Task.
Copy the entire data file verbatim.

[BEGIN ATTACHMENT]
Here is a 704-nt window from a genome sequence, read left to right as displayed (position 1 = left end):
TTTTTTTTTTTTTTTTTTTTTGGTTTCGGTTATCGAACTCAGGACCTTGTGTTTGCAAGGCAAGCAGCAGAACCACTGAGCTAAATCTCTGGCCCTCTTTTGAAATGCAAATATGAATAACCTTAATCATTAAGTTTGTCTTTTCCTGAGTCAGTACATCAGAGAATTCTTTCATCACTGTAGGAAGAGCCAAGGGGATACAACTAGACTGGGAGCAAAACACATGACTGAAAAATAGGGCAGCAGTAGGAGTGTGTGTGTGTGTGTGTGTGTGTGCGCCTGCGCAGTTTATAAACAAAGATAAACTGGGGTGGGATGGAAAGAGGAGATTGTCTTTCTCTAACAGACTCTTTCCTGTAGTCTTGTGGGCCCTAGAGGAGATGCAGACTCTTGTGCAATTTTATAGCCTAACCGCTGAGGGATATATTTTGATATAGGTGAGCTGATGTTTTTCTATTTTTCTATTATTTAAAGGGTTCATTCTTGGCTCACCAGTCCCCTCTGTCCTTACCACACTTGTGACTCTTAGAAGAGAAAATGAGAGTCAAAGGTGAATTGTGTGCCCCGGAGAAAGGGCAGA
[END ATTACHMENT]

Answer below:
Here is a 704-nt window from a genome sequence, read left to right as displayed (position 1 = left end):
TTTTTTTTTTTTTTTTTTTTTGGTTTCGGTTATCGAACTCAGGACCTTGTGTTTGCAAGGCAAGCAGCAGAACCACTGAGCTAAATCTCTGGCCCTCTTTTGAAATGCAAATATGAATAACCTTAATCATTAAGTTTGTCTTTTCCTGAGTCAGTACATCAGAGAATTCTTTCATCACTGTAGGAAGAGCCAAGGGGATACAACTAGACTGGGAGCAAAACACATGACTGAAAAATAGGGCAGCAGTAGGAGTGTGTGTGTGTGTGTGTGTGTGTGCGCCTGCGCAGTTTATAAACAAAGATAAACTGGGGTGGGATGGAAAGAGGAGATTGTCTTTCTCTAACAGACTCTTTCCTGTAGTCTTGTGGGCCCTAGAGGAGATGCAGACTCTTGTGCAATTTTATAGCCTAACCGCTGAGGGATATATTTTGATATAGGTGAGCTGATGTTTTTCTATTTTTCTATTATTTAAAGGGTTCATTCTTGGCTCACCAGTCCCCTCTGTCCTTACCACACTTGTGACTCTTAGAAGAGAAAATGAGAGTCAAAGGTGAATTGTGTGCCCCGGAGAAAGGGCAGA